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New TSA Protocols Seek to Ensure Health and Safety

Under the Transportation Security Administration’s (TSA) new “Stay Healthy. Stay Secure.” Campaign, screening procedures are being changed to allow for more social distancing and to limit physical contact while still maintaining needed security procedures during the summer travel season.

In mid-April, due to COVID-19, TSA recorded its lowest travel volume ever: approximately 87,500 travelers per day. Although TSA anticipates a higher volume of travelers during the summer, it does not expect anywhere close to its daily average of 2.5 million travelers screened in recent years. At the same time, more than 1,000 TSA employees, mostly screeners, have tested positive for COVID-19.

Changes to expect at airports nationwide include the following:

  • Social distancing (six feet) among travelers in lines and among TSA officers
  • ID verification without physical contact between the traveler and the TSA officer (g., asked to hold up ID or place it on the screening device)
  • Plastic shielding in various locations
  • Increased cleaning and disinfecting of frequently touched surfaces including bins and screening equipment
  • TSA officers will be wearing masks and gloves and, perhaps, face shields
  • At the traveler’s request, TSA officers will use a new pair of gloves for a pat-down
  • Travelers can bring up to 12 ounces per passenger of hand sanitizer in carry-on bags, but the sanitizer must be removed from the carry-on for screening

TSA recommends that travelers allow additional time to get through screening. Travelers also are advised to:

  • Practice good hygiene by washing your hands before and after screening
  • Wear a facemask during screening (although you may be asked to remove it for identification purposes)
  • Remove belts and personal items from your pockets and place them in your carry-on before getting into the security queue
  • After screening, move out of the screening area to “re-pack”

Because some airlines have specific rules, TSA recommends checking with your airline regarding any COVID-19 rules or guidance.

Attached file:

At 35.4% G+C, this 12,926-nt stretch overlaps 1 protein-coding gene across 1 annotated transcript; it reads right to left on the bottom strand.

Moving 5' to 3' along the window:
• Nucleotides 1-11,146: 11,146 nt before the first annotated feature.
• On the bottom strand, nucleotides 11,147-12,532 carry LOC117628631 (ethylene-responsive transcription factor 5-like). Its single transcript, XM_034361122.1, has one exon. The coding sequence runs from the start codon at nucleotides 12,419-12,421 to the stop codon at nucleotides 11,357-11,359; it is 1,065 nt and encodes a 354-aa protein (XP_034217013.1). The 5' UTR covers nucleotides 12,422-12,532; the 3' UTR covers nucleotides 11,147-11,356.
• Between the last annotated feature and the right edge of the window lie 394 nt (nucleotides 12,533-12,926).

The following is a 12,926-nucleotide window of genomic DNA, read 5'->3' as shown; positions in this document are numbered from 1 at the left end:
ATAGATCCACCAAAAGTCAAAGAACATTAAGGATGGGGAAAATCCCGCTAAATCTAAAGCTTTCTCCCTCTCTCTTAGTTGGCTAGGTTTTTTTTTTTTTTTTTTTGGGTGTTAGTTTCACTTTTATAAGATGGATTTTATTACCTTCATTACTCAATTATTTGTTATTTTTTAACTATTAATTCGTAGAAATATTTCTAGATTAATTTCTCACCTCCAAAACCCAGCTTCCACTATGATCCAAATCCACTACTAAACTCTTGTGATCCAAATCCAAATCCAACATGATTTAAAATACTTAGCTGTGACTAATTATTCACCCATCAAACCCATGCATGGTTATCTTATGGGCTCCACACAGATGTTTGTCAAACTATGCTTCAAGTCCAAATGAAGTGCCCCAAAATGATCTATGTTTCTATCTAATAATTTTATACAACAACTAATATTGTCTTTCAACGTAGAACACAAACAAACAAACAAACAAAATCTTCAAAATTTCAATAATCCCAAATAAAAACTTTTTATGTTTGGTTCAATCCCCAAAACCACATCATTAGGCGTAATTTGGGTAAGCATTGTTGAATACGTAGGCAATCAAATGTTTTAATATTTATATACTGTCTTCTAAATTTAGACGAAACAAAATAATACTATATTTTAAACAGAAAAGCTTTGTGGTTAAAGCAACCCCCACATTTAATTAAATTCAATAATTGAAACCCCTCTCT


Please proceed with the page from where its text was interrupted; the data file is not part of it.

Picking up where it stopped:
As to travel destinations, it is important to check with your airline, the Department of State, and the state or country to which you are travelling to determine whether there are travel advisories, travel restrictions, or quarantines in place. As of July 1, 2020, the European Union has reopened its members’ borders to select countries – but not to United States residents (although there are exemptions). The list will be reviewed bi-weekly and countries will be added or deleted based upon their handling of the epidemiological situation, containment measures, and reciprocity.

Jackson Lewis P.C. © 2020National Law Review, Volume X, Number 195


About this Author

Forrest G. Read IV, Immigration, Employment, Attorney, Jackson Lewis, Law Firm

Forrest Read is a Principal in the Washington, D.C. Region office of Jackson Lewis P.C. He has extensive experience in both business immigration law and employment law and has special expertise in legal issues in graduate medical education (GME).

Mr. Read's immigration practice focuses on assisting employers in obtaining employment-based nonimmigrant visas (e.g., H-1B, L, O, TN) for foreign national employees and work-related immigrant (green card) visas, including PERM Labor Certifications, and advising employers on compliance with U.S. immigration laws and...